The bank is determined to get risk-weighted assets down, but weak earnings in its core operating business and poor capital generation don’t give it much capacity to take the hit of dumping assets at a big loss, so progress is slow. It can deleverage and shed high-capital-consuming assets that at least earn revenue, but almost as fast as it does so, regulators hit it with higher operational risk-weighted assets (RWAs) in recognition of past regulatory and compliance failures. 

Seven months into a five-year plan, with the two toughest years ahead, and Deutsche appears to be running full pelt only to stand still.

CET 1 ratio vs SREP requirements 
CRR/CRD IV CET1 ratio

CET 1 ratio vs SREP requirements 600
Source: Deutsche Bank

It needs to get its CET1 capital ratio up to 12.5% in 2018, just to be marginally above the 12.25% demanded by regulators. That would leave it with a much thinner buffer than most banks aim to work with. Today it stands at 11.1% and it might be down to close to 10.5% by the time Deutsche Bank next reports first-quarter 2016 earnings. It wants to reshape the retail bank by listing or selling Postbank, improving the leverage ratio and deconsolidating €40 billion of RWAs in one shot. Deutsche Bank shareholders shouldn’t hold their breath as equity prices, particularly those of European banks, collapse.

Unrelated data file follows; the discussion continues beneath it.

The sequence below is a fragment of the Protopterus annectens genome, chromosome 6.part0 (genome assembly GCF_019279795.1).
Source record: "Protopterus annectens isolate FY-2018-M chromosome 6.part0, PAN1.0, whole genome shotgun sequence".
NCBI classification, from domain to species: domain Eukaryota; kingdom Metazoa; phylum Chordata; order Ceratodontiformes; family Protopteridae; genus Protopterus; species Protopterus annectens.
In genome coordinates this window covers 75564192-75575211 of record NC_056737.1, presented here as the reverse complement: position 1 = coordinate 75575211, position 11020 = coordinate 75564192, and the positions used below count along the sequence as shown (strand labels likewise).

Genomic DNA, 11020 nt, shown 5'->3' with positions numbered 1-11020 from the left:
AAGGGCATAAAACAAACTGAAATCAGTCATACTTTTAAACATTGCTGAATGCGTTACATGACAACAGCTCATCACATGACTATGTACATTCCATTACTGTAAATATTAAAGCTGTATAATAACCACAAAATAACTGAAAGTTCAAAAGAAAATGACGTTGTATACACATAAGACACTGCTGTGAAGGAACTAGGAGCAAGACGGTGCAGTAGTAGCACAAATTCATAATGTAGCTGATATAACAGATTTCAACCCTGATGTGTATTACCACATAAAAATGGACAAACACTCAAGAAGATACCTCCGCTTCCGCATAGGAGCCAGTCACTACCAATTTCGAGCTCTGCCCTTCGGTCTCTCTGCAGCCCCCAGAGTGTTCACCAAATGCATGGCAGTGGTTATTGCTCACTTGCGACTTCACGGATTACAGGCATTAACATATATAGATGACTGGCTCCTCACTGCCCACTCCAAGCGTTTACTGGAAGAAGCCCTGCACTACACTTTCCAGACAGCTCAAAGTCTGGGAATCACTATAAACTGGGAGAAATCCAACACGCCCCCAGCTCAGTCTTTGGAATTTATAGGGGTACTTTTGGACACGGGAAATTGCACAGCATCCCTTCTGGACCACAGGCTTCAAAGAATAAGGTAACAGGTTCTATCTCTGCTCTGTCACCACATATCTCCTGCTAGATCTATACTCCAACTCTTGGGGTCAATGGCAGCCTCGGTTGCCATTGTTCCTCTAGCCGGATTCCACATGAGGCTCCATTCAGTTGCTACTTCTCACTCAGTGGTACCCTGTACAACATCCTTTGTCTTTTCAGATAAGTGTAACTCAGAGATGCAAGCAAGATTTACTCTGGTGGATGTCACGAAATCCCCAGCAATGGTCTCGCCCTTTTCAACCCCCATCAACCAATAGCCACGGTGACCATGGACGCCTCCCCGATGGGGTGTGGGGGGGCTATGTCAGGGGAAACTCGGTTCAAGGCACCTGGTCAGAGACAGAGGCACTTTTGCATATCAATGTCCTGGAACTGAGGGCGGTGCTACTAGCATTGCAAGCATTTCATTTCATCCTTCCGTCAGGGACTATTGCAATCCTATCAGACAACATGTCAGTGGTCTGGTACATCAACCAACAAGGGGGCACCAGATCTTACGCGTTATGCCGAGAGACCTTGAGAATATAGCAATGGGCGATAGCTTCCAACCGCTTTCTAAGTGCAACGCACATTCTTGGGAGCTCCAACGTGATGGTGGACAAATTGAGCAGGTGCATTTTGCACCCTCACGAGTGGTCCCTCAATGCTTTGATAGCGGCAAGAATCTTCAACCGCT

Deutsche Bank wants to grow transaction banking and asset management, in which it is strong in no-growth Europe, by picking up market share in the US and Asia where competition is most fierce.

And it has to do that while fixing the investment bank that still dominates the group. This is the business on which Deutsche grew, from a fading European commercial bank in the mid-1980s into a global giant, over the 20 years leading up to the financial crisis. The still unfolding regulatory response since the financial crisis has set out to crush investment banking. Cryan’s predecessor, Anshu Jain, gambled that as others got out, Deutsche Bank could both grow market share and benefit from fatter margins and he resisted voices on his own board urging him to cut back investment banking.

It is easy to say he got that call badly wrong, not quite so easy to say what he should have done instead.